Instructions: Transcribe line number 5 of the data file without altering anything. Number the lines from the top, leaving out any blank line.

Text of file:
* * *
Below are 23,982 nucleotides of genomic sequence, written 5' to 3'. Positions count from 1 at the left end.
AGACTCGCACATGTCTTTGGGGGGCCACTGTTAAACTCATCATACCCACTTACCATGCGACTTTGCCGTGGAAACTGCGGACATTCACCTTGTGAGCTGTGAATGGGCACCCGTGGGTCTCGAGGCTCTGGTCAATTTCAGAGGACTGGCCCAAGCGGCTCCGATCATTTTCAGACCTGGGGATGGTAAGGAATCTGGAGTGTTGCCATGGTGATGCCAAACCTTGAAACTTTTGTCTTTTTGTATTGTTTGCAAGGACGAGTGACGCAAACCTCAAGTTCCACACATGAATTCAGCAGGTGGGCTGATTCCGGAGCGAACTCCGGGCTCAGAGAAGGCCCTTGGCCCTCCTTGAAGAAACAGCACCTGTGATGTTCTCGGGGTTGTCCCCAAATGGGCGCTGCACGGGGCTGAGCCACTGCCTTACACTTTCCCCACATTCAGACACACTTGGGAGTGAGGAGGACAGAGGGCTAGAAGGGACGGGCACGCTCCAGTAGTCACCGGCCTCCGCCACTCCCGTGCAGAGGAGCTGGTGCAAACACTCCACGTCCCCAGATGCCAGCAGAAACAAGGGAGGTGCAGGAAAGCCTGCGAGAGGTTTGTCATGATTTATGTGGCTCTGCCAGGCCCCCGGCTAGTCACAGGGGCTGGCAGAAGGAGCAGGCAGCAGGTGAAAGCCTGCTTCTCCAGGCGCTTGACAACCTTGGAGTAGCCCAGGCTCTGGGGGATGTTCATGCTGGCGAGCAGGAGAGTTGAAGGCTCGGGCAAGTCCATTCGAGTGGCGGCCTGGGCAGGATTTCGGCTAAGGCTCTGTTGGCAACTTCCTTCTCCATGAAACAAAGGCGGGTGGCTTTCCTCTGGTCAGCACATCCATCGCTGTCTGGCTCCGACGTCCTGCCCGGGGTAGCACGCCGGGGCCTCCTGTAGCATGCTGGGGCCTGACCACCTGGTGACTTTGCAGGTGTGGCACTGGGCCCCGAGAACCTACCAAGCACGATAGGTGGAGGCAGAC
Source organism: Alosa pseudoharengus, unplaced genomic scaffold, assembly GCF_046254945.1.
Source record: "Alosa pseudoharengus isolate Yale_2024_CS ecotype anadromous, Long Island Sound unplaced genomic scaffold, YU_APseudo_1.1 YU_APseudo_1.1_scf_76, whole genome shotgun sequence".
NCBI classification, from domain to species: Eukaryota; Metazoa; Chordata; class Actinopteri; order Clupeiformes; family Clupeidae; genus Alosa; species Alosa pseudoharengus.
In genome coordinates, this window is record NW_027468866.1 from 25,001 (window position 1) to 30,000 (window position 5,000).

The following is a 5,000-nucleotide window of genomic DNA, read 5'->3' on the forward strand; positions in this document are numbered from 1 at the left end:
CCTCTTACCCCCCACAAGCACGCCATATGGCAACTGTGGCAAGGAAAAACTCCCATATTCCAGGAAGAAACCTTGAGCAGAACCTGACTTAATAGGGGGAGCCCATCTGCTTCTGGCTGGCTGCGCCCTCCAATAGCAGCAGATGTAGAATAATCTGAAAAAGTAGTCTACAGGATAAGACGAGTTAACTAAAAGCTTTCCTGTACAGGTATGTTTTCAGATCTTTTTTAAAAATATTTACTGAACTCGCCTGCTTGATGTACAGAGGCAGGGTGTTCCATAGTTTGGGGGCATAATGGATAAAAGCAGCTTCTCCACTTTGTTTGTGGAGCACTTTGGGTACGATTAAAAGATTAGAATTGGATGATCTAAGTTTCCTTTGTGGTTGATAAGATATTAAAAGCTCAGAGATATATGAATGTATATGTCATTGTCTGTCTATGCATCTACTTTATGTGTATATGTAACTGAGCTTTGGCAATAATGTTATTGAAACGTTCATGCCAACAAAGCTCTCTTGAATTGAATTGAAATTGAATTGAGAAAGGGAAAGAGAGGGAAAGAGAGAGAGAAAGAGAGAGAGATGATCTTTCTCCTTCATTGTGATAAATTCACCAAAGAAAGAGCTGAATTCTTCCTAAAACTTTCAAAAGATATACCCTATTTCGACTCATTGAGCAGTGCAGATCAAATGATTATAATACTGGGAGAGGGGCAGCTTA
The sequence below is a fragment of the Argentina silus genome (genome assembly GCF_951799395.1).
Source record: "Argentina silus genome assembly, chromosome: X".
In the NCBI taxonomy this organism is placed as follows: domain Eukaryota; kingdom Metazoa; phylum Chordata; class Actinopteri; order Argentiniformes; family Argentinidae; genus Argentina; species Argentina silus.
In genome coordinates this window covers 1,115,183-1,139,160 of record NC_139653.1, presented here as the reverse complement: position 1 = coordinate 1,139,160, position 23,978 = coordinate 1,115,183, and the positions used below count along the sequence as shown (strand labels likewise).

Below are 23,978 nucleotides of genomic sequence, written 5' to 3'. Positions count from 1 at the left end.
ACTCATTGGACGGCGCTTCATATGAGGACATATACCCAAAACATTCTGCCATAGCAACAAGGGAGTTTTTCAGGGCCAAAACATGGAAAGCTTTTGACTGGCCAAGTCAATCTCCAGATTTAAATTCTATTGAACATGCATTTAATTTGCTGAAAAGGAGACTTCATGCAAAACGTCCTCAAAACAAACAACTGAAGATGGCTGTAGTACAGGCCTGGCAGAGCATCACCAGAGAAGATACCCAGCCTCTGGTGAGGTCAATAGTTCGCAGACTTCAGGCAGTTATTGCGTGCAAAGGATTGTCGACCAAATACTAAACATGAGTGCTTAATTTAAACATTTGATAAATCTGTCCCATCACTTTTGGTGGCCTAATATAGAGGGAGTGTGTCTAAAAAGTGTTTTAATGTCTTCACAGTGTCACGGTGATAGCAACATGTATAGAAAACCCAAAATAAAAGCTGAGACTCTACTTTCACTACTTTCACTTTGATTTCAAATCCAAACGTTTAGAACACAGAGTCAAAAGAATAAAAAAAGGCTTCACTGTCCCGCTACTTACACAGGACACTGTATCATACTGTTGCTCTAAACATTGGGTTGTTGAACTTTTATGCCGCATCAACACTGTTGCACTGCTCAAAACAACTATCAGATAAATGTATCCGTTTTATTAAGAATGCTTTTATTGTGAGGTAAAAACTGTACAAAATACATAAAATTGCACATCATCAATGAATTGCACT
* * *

NCBI classification, from domain to species: Eukaryota; Metazoa; Chordata; class Actinopteri; order Clupeiformes; family Clupeidae; genus Alosa; species Alosa pseudoharengus.